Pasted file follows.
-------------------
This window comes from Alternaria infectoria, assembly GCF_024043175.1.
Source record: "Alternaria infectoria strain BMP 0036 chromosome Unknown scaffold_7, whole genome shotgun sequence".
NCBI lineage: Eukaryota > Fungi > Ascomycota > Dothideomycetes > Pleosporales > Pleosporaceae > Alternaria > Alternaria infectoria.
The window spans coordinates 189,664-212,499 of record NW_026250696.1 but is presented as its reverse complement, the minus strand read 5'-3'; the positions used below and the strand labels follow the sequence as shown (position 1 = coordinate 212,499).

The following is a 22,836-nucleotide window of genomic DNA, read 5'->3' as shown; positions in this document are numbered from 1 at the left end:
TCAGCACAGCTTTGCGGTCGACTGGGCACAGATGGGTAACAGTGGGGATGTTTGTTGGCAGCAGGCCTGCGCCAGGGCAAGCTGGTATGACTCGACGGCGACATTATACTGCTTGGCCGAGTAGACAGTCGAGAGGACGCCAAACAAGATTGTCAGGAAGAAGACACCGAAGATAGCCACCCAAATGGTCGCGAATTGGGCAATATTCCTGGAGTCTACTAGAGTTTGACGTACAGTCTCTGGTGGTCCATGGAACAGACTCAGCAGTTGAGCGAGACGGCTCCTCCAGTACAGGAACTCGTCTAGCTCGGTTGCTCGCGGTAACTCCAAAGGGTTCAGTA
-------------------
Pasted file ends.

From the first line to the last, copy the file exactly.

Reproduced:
This window comes from Alternaria infectoria, assembly GCF_024043175.1.
Source record: "Alternaria infectoria strain BMP 0036 chromosome Unknown scaffold_7, whole genome shotgun sequence".
NCBI lineage: Eukaryota > Fungi > Ascomycota > Dothideomycetes > Pleosporales > Pleosporaceae > Alternaria > Alternaria infectoria.
The window spans coordinates 189,664-212,499 of record NW_026250696.1 but is presented as its reverse complement, the minus strand read 5'-3'; the positions used below and the strand labels follow the sequence as shown (position 1 = coordinate 212,499).

The following is a 22,836-nucleotide window of genomic DNA, read 5'->3' as shown; positions in this document are numbered from 1 at the left end:
TCAGCACAGCTTTGCGGTCGACTGGGCACAGATGGGTAACAGTGGGGATGTTTGTTGGCAGCAGGCCTGCGCCAGGGCAAGCTGGTATGACTCGACGGCGACATTATACTGCTTGGCCGAGTAGACAGTCGAGAGGACGCCAAACAAGATTGTCAGGAAGAAGACACCGAAGATAGCCACCCAAATGGTCGCGAATTGGGCAATATTCCTGGAGTCTACTAGAGTTTGACGTACAGTCTCTGGTGGTCCATGGAACAGACTCAGCAGTTGAGCGAGACGGCTCCTCCAGTACAGGAACTCGTCTAGCTCGGTTGCTCGCGGTAACTCCAAAGGGTTCAGTA